WASHINGTON -- Judge Clarence Thomas is likely to receive as many as 60 Senate votes to confirm his nomination as a Supreme Court justice, according to the private estimate of his chief Senate sponsor, Missouri Republican John C. Danforth.
The Senate floor debate on whether to confirm President Bush's black conservative nominee is scheduled to begin today. The Senate is to vote on the confirmation at 6 p.m. Tuesday.
A source close to Mr. Danforth, speaking on the basis of anonymity, revealed the estimate yesterday while the senator himself, a respected vote-counter in the Senate, was being publicly optimistic -- but more cautious.
"It looks very good," Mr. Danforth said in a radio interview, but he added, "When the gavel falls next Tuesday night, that's when it's over, and I'm not going to stop working until then. . . . It's not going to be 75 or 80 votes, but it's going to be a very clear, very convincing result."
Later in the day, Mr. Danforth, in a statement, said, "It is clear to me that Judge Thomas has the votes to be confirmed."
On the eve of the debate, Judge Thomas appeared likely to receive at least the 51 votes he requires for confirmation by the 100-member Senate. So far, 11 of the Senate's 57 Democrats have announced they will vote for Judge Thomas.
One other Democrat, Sen. Bob Graham of Florida, has said he was inclined to support the judge.
Meanwhile, none of the Senate's 43 Republicans has publicly stated an intention to vote against Judge Thomas.
"The Republicans are locked in," said Sen. Howard M. Metzenbaum, D-Ohio, an outspoken opponent of Judge Thomas' confirmation, speaking on the CBS "This Morning" television program yesterday. "Every single Republican, as I see it, will vote for confirmation."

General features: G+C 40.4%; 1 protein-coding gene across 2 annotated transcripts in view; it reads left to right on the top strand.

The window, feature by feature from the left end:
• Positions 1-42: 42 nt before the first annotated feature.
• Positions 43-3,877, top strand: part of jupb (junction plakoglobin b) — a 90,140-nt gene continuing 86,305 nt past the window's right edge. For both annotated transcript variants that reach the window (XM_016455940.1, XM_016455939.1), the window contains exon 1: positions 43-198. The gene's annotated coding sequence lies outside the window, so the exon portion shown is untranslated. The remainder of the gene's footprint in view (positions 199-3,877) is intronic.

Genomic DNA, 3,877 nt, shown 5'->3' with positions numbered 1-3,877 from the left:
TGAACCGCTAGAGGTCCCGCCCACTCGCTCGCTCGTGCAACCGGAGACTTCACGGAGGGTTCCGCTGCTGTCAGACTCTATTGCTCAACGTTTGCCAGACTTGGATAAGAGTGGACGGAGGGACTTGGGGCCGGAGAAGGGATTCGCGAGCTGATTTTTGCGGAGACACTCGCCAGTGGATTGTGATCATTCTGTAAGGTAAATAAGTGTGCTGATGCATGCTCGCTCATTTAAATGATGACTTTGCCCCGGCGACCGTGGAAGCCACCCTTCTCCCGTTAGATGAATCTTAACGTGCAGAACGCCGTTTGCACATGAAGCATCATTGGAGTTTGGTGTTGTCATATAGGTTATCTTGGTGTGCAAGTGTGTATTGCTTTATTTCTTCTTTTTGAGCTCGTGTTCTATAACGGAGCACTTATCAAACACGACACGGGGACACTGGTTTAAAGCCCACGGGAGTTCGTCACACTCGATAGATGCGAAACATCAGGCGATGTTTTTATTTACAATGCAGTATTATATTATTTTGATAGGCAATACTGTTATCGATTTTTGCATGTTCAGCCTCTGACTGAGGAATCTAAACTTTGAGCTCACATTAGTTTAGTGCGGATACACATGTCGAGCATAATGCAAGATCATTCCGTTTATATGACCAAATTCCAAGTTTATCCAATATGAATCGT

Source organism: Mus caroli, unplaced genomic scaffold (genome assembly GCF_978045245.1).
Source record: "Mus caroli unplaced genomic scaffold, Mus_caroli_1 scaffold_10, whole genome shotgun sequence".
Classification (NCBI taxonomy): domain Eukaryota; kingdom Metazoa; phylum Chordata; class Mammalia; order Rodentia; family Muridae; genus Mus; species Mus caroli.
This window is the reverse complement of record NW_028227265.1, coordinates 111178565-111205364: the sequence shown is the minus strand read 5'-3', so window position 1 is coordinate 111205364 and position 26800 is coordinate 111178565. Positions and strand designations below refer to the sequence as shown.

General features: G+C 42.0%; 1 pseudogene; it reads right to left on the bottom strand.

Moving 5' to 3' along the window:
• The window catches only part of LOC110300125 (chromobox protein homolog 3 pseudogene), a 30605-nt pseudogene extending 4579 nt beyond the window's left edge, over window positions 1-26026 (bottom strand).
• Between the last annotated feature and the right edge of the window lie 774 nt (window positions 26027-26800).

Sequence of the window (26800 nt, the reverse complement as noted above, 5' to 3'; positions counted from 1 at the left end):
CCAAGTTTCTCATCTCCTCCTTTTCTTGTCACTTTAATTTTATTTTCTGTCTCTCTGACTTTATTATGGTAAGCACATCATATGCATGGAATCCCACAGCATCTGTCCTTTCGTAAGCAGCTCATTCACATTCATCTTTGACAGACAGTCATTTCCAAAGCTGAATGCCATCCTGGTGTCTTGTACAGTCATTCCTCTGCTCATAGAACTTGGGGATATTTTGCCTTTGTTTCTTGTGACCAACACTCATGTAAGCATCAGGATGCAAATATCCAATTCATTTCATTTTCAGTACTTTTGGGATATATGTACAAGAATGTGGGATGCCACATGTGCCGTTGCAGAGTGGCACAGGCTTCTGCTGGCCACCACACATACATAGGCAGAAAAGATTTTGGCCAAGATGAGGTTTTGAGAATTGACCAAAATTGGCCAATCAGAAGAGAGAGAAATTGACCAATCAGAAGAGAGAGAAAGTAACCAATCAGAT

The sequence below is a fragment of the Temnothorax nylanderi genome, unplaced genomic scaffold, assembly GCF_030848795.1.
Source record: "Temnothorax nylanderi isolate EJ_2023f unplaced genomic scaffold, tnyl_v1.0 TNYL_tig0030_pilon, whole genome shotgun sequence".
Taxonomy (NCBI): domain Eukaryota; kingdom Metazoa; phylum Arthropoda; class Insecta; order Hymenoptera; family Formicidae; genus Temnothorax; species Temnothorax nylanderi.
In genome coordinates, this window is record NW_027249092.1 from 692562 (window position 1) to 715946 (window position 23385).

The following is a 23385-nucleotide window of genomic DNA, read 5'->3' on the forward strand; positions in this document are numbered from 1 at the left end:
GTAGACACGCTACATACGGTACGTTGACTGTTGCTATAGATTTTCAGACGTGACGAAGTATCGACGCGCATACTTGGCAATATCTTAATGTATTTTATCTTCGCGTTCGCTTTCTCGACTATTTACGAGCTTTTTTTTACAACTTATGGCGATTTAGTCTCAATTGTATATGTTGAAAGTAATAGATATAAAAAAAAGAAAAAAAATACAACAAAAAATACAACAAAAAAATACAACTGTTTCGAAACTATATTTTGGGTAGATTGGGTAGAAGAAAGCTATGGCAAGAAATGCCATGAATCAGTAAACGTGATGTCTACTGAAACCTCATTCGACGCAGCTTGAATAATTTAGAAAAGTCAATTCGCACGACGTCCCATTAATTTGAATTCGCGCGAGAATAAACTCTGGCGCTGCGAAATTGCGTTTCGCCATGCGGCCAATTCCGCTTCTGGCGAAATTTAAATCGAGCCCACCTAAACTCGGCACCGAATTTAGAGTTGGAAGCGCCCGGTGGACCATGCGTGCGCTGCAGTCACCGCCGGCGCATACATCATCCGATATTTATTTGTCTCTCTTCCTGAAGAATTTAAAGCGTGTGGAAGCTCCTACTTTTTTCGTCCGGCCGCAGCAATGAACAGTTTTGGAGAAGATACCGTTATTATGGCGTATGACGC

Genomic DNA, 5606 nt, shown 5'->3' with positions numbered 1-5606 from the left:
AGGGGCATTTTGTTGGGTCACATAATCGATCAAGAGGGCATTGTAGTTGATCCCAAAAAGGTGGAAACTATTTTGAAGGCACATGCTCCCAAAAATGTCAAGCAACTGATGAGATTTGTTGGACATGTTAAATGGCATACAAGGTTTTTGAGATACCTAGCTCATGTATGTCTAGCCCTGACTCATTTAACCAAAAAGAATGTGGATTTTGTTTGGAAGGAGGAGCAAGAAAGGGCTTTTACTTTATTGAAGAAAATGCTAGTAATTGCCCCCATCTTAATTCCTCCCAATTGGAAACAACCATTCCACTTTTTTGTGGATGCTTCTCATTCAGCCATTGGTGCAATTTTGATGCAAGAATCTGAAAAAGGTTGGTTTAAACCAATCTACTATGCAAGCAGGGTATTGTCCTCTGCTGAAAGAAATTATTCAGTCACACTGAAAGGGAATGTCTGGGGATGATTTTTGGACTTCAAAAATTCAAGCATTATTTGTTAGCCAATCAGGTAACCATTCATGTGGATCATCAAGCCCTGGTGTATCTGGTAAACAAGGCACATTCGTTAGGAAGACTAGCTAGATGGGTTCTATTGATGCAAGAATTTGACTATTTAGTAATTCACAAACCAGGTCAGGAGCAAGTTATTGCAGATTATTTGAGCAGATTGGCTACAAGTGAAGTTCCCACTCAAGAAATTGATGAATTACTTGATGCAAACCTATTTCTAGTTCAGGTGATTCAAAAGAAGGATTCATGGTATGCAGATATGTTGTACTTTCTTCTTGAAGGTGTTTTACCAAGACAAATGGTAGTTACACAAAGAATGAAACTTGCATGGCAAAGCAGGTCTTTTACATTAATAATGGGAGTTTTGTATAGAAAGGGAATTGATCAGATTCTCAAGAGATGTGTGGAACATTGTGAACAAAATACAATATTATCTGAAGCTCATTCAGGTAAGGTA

Mr. Metzenbaum insisted that some Democratic senators may be harboring second thoughts about voting for confirmation.
To take up consideration of the confirmation today, the Senate decided late Tuesday to delay until after the confirmation vote a 10-day recess, which had been scheduled to begin tomorrow.
Even so, it will be impossible for Judge Thomas to be confirmed, sworn in and take his seat on the Supreme Court bench before
the court begins the first hearings of its new session Monday.
Court sources, in fact, estimated yesterday that he would miss all of the court's first round of hearings in the new term. If confirmed, he would be expected to start hearing cases Nov. 4.
Meanwhile, Senate consideration of a controversial civil rights bill -- Mr. Danforth's proposed compromise version, which the White House rejected last week -- has been postponed until later this month.